But the Post's November 9, 2020 article did not draw this distinction, and eight days after its publication, Nunes notified the Post that he believed the article was false and defamatory. He also demanded that it remove the statements about Nunes making "baseless claims" and visiting the White House "late at night" and issue a retraction or correction. On December 8, the Post revised its online article to state that "[i]n March 2017, … Nunes … was given access at the White House to intelligence files that Nunes believed would buttress Trump's baseless claims of the Obama administration spying on Trump Tower," and that while "[t]he precise timing of the visit is unclear, … Nunes says it took place during daylight hours." It also issued a correction at the top of the article, which stated that:

As originally published, this article inaccurately attributed claims that the Obama administration spied on Trump Tower to Rep. Devin Nunes (R-Calif.), rather than to President Trump. Nunes has stated that he did not believe there had been any wiretapping of Trump Tower. This article has also been updated to note that Nunes says an incident known as the "midnight run" took place during daylight hours.

And on December 8, 2020, the Post ran the following print retraction:

A Nov. 10 A-section article about the naming of Michael Ellis as general counsel of the National Security Agency inaccurately attributed claims that the Obama administration spied on Trump Tower to Rep. Devin Nunes (R- Calif.), rather than to President Trump. Nunes has said that he did not believe there had been any wiretapping of Trump Tower.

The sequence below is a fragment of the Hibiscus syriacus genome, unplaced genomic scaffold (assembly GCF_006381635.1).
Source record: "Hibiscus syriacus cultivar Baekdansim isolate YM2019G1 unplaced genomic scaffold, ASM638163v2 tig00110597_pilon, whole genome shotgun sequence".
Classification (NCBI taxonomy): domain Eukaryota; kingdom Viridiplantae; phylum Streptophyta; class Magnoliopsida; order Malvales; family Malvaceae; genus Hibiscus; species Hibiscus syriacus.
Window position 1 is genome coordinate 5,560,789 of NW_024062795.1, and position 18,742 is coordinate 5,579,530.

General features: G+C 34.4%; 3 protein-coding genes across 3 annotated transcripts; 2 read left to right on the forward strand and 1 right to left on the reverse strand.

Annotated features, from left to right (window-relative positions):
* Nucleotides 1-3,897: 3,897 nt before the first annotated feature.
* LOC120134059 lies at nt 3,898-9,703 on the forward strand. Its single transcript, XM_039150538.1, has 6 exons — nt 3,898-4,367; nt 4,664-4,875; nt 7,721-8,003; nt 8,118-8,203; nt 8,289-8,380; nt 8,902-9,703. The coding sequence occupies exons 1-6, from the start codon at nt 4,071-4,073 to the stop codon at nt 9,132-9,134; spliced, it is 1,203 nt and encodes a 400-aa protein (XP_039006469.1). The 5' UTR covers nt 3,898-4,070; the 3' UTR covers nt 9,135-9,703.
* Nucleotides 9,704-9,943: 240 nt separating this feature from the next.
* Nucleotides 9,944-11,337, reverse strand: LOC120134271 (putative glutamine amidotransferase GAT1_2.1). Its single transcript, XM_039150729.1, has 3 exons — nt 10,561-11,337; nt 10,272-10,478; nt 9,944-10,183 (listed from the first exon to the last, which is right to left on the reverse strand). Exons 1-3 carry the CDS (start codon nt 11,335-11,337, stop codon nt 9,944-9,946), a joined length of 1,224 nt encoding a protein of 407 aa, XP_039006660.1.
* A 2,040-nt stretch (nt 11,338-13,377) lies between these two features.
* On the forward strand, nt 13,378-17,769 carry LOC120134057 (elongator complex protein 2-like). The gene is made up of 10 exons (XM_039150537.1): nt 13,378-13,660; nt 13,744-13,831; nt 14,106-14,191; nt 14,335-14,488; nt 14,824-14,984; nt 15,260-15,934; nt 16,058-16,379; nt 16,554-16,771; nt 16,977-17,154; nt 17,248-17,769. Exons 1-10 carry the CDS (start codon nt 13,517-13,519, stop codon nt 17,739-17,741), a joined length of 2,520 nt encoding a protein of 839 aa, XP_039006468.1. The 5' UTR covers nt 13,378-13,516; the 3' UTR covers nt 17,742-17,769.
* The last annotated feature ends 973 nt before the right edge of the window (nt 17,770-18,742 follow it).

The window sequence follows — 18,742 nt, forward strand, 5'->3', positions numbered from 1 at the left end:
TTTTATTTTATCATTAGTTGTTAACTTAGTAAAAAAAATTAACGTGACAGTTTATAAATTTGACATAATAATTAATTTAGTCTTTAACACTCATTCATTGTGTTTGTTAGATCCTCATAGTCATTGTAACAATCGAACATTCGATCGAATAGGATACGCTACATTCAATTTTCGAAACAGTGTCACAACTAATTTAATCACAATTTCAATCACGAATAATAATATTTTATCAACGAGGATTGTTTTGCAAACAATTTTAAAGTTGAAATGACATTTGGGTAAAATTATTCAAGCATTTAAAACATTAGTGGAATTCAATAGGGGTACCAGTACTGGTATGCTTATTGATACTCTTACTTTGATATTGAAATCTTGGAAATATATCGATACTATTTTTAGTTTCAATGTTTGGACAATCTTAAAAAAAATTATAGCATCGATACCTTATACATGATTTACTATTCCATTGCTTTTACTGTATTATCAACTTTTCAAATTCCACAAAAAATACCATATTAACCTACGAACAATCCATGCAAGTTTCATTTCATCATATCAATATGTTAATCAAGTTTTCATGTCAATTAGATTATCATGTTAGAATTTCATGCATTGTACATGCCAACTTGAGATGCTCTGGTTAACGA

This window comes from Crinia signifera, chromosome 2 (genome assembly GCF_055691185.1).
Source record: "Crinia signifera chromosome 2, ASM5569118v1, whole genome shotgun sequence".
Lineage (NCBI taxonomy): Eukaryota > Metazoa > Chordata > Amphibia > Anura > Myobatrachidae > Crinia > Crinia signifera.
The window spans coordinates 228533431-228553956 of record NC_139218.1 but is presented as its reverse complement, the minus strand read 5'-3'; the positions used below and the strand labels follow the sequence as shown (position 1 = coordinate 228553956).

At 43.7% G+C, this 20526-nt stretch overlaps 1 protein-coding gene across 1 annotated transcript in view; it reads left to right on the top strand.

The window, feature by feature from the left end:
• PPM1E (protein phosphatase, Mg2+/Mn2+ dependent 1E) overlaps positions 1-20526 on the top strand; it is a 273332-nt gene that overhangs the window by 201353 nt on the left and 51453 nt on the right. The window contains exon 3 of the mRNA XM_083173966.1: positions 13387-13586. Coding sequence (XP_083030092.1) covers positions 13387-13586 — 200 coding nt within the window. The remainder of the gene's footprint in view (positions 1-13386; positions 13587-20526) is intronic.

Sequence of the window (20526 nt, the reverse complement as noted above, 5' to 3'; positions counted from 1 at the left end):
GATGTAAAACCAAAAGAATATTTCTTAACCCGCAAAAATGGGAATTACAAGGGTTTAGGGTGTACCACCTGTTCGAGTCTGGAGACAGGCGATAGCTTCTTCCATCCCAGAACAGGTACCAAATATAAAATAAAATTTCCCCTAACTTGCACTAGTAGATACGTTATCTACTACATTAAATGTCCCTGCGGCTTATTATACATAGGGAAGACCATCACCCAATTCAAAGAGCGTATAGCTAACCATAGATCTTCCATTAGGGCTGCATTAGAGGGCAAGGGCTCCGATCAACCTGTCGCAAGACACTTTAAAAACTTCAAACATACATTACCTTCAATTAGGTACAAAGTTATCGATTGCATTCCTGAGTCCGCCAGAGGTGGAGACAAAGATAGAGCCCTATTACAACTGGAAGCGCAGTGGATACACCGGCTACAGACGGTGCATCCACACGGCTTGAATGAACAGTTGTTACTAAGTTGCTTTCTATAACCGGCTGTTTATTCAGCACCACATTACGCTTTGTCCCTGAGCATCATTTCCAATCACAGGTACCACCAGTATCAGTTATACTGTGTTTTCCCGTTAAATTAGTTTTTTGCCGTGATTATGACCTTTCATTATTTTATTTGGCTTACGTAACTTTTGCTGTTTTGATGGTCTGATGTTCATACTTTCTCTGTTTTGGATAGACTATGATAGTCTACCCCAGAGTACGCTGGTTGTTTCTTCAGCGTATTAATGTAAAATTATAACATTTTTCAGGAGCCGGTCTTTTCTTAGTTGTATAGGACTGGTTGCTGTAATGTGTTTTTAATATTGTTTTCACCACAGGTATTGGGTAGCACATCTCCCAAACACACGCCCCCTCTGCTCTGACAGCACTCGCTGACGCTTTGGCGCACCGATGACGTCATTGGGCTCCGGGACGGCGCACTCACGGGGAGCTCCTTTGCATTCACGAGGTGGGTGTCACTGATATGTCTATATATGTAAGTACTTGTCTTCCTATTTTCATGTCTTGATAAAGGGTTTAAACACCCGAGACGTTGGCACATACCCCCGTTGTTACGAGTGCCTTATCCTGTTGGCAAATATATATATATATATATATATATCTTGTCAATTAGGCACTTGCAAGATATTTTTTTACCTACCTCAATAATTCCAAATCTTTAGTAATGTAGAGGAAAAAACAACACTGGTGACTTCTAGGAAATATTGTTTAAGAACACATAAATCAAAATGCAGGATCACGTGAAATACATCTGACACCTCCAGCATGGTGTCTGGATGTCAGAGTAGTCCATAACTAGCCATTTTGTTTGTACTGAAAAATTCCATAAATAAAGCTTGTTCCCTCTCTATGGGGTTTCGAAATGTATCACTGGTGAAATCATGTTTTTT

Nunes sued, and the Post moved to dismiss; but the court rejected the Post's motion as to the defamation claim:

The Post first argues that Nunes has failed to allege that the article is materially false. A materially false statement has "a different effect on the mind of the reader from that which the pleaded truth would have produced." "Minor inaccuracies do not amount to falsity so long as the substance, the gist, the sting, of the libelous charge be justified."

Nunes alleges that the article is false because he has never claimed that the Obama administration spied on Trump Tower. The Post doesn't really contend that Nunes has ever made that claim; instead, it argues that the article is substantially true because a claim about the Obama administration "spying on Trump Tower" is not materially different from Nunes's public claims about the Obama administration "spying on the Trump campaign" and conducting "surveillance activities" against President Trump and his associates.

This argument might be persuasive if the article stated merely that Nunes had made claims about spying on Trump Tower; without more, a reader might think there is no meaningful difference between "spying on Trump Tower" and "surveillance activities … used against President Trump and his associates." But the article also labeled Nunes's claims as "baseless," and the Court must consider the article as a whole.

By November 2020, there was evidence to support (at least to a certain extent) Nunes's claims about intelligence activities that touched on the Trump campaign; by that time, an Inspector General report had concluded there had been an investigation "to determine whether individual(s) associated with the Trump campaign are witting of and/or coordinating activities with the Government of Russia," and that the investigation targeted certain U.S. persons affiliated with the campaign.